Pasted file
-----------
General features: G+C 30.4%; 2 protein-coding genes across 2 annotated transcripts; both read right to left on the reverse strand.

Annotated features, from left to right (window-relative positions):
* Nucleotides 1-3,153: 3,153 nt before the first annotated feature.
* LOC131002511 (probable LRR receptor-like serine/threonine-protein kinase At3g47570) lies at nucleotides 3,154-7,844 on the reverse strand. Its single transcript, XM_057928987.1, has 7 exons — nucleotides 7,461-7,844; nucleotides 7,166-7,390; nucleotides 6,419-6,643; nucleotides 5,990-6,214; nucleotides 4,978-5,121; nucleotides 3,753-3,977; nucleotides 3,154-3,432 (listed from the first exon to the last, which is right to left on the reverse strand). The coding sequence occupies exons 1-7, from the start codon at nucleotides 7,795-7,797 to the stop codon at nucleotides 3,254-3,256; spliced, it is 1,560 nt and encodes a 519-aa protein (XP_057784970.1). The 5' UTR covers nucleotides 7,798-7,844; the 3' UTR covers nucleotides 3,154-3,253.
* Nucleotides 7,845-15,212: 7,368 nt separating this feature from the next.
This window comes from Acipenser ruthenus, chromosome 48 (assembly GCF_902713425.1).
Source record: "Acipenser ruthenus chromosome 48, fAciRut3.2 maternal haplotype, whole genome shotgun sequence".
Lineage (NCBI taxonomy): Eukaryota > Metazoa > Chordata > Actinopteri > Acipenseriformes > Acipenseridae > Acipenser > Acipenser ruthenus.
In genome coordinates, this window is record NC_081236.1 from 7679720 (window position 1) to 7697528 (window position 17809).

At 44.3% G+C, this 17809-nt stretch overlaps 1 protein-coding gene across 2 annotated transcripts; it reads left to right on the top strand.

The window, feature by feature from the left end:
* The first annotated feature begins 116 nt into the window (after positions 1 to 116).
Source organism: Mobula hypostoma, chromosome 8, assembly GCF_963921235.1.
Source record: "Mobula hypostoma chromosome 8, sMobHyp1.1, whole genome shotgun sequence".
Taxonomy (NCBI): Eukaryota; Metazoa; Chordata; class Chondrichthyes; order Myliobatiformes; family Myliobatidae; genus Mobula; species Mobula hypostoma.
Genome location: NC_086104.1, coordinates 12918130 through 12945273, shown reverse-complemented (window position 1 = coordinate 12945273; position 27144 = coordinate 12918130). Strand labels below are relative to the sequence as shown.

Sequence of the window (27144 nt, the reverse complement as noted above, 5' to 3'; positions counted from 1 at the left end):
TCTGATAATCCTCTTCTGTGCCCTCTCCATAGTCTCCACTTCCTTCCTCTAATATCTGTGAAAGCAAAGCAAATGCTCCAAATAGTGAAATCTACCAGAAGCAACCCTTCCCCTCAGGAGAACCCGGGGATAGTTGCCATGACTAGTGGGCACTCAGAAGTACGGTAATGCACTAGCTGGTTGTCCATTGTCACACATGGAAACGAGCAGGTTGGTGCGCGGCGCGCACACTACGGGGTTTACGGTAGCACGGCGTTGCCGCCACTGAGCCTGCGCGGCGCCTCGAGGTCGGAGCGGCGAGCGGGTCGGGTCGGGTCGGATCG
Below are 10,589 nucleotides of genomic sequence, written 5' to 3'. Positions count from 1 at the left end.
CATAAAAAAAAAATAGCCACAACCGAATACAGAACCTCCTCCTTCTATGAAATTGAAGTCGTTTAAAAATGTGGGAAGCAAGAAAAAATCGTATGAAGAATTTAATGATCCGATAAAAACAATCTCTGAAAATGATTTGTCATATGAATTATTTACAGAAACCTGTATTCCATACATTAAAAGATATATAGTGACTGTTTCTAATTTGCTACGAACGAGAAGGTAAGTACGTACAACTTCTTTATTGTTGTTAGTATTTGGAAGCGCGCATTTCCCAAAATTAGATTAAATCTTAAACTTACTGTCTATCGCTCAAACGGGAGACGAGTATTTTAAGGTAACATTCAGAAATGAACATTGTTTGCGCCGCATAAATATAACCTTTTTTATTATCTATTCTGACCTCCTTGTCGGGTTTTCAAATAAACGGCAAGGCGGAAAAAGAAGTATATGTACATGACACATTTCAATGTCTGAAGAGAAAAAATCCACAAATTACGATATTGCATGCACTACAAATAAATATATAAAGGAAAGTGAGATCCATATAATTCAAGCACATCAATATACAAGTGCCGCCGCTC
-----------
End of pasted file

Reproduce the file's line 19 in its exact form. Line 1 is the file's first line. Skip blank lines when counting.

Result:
Below are 10,589 nucleotides of genomic sequence, written 5' to 3'. Positions count from 1 at the left end.